I'd like to think that I do not believe in war. I've marched against war on many occasions, and been arrested during a few of them. But even I know that there are times when war has been necessary, and that whether I back a war or not, I do respect those who have served … including two of my brothers, my father, quite a few of my uncles, and others in the past.

Postmarked Wooster, OH, May 29, 1909. Publisher unknown.


Two postcards by artist Ellen Clapsaddle (above) that were published by the International Art Publishing Co. of New York and Berlin. Both were printed in Germany. The one on the left was never mailed; the one on the right is postmarked Cleveland, May 27, 1912.

Published by Raphael Tuck & Sons, Decoration Day series No. 107. 
Published by Cincinnati's Gibson Art Co.

Thursday, May 7, 2015

Open studio! Friday May 8

I'm flying high!
So, I reached the end of the heavy-metal round of chemo, and am celebrating by throwing open the doors to the studio for the second Open Studios of the year at Brazee Street Studios.

Yes, I may be a bit wobbly, and more than a bit bald, and bruised. BUT the weather is fabulous, there are some new greeting cards in the studio, plus copies of "Harper Ever After", the Charley and Edie Harper book I penned the essay for, for sale ($5 off the list price), and the studio is freshly painted, and cleaned (thanks to the loving Mr. P and  The Kid).

On top of all that, a cool exhibit is opening in the C-Link Gallery, and there will be lots more happening throughout the Brazee campus from glass blowing demos to ballroom dancing (not kidding).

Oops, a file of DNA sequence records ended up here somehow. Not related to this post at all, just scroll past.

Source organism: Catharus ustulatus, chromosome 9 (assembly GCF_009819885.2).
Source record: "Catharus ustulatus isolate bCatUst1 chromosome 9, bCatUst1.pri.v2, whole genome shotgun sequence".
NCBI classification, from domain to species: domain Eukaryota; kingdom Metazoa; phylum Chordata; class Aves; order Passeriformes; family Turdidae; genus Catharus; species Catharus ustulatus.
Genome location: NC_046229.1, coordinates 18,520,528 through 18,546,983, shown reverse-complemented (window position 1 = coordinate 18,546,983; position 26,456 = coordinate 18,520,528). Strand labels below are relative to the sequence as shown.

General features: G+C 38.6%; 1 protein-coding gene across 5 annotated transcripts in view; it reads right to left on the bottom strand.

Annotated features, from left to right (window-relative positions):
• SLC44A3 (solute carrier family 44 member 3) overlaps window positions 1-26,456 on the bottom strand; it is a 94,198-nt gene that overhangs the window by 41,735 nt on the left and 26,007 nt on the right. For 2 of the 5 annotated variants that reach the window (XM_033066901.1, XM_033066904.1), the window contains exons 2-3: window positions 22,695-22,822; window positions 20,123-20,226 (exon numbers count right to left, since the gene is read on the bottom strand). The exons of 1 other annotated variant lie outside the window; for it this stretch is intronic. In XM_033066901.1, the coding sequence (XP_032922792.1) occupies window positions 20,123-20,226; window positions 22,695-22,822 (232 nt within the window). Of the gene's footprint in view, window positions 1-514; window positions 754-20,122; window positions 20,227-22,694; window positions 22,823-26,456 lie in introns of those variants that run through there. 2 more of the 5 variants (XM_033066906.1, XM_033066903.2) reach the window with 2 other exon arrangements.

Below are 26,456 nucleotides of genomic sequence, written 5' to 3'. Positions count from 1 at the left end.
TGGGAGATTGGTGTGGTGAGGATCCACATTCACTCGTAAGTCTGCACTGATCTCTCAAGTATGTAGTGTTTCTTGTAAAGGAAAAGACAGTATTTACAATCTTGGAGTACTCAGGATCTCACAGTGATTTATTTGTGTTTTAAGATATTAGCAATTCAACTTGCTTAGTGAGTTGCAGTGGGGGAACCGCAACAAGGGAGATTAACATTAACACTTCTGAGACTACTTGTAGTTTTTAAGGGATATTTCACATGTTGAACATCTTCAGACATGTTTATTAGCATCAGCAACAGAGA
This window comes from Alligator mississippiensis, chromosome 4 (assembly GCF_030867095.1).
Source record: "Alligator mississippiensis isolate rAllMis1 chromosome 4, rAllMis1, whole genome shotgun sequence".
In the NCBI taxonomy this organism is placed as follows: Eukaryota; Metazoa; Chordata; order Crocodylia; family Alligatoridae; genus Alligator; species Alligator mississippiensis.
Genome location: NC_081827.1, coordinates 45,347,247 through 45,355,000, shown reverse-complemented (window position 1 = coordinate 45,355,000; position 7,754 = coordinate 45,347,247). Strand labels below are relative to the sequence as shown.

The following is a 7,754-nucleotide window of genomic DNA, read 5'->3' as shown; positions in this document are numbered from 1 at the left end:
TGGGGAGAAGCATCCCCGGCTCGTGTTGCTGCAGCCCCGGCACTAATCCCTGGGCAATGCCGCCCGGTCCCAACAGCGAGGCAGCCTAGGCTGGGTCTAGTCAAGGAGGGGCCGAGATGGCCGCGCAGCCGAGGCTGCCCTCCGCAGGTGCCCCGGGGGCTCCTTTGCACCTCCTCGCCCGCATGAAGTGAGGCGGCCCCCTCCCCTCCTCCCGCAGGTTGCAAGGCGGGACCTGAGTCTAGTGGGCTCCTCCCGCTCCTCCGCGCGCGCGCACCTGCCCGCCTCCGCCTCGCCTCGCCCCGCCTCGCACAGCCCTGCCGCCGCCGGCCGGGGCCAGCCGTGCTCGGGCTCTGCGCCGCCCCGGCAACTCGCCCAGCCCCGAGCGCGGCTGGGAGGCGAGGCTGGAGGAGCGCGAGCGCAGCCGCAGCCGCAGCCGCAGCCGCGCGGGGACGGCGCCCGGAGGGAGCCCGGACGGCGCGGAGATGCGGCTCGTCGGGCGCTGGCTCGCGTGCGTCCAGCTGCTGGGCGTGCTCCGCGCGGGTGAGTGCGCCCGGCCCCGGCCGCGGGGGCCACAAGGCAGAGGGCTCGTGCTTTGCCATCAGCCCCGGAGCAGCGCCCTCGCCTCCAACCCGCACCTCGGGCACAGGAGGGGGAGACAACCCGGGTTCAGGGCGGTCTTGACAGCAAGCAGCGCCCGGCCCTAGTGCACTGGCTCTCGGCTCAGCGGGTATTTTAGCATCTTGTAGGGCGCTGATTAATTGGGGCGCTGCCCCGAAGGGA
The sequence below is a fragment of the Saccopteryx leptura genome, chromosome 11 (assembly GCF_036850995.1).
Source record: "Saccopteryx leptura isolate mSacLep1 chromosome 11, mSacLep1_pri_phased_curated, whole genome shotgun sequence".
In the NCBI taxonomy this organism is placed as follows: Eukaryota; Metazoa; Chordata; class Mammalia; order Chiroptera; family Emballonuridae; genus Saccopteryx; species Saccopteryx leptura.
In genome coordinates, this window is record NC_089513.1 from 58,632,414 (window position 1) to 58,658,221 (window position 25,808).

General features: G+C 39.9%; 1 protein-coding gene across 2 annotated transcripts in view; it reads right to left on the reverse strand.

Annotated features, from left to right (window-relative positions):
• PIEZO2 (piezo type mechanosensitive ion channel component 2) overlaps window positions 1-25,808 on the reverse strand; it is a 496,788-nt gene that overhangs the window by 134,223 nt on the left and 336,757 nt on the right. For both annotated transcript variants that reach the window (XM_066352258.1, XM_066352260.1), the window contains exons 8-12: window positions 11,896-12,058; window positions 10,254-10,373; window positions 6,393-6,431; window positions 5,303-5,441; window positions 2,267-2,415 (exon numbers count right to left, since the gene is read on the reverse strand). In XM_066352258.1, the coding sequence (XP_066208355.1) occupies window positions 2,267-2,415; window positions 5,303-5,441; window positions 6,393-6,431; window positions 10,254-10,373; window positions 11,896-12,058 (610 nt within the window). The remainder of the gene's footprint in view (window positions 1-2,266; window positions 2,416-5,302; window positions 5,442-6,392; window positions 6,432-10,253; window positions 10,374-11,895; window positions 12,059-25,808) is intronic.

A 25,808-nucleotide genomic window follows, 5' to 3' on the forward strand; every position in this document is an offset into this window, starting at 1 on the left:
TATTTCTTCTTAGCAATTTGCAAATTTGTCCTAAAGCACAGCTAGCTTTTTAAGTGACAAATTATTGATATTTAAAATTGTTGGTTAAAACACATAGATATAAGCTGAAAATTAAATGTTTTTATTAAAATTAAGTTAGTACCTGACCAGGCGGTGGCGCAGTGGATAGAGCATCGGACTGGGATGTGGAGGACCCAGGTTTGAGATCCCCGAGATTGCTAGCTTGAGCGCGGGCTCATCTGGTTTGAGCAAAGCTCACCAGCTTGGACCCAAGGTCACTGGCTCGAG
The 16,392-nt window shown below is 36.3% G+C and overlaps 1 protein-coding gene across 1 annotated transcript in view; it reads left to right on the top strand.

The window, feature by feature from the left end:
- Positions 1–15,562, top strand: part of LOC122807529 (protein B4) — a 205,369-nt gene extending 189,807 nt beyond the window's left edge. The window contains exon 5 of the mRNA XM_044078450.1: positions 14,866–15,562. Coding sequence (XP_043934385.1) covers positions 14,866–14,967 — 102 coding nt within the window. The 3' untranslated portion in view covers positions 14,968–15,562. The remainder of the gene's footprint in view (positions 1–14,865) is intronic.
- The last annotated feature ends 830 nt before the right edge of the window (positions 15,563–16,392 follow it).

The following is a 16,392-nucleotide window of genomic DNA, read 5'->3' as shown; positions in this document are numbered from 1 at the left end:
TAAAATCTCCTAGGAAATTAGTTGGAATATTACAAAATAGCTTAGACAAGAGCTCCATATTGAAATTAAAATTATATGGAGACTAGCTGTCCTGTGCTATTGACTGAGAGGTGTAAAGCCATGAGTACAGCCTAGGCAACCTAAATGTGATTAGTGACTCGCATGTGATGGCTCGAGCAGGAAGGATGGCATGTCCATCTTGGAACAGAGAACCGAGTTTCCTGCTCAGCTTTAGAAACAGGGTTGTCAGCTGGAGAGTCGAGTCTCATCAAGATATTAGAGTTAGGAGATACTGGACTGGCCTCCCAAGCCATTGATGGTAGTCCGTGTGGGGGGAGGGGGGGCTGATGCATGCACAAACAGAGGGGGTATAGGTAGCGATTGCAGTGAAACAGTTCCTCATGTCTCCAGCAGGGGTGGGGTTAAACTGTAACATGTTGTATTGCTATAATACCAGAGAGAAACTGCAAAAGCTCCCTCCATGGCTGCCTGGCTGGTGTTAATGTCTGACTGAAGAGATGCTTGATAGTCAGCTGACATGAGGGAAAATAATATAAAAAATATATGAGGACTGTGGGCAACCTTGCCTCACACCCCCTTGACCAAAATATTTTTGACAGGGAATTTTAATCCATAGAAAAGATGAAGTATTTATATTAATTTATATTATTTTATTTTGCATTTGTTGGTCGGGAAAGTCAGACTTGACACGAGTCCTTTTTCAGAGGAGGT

Look for me on the first floor, right across from the gallery!

Note: image above is from a recent find: Vol. 3 of the Encyclopaedia Metropolitana or Universal Dictionary of Knowledge, London, 1845.

Sunday, April 12, 2015

How can this be? Light where dark was expected

This is the moment in chemo that I call the dark night of the soul. When the steroids that have been propping me up in the days immediately following treatment, stop working, and the chemicals take a nasty turn.

But, something surprising has happened, instead of curling up into and a ball, and retreating into myself (in short: throwing an internal pity party with me as the solo guest), I'm filled with light, and joy.

It is not an epiphany. At least I don't think so. No. It's the accumulated impact of hundreds of small, but genuinely heartfelt, things during the past four months.

It is Joe and Pat Moellers dropping off a ginormous vase of daffodils from their garden yesterday afternoon ... the shasta daisies from Pat Frey still abloom on the dining room table, along with the vivid yellow tulips from Mr. P that smell like honey … and the vivid bouquet of mixed flowers atop the mantle from Carol and Jon Falk ...

It is the snail mail cards and notes, many handmade, others bought because they were handmade, that arrive almost daily ... the card signed by the staff of the Friends of the Library shop (where my greeting cards are a teensy part of their business), the graceful card and "courage" bookmark made by calligrapher Maryanne Burke …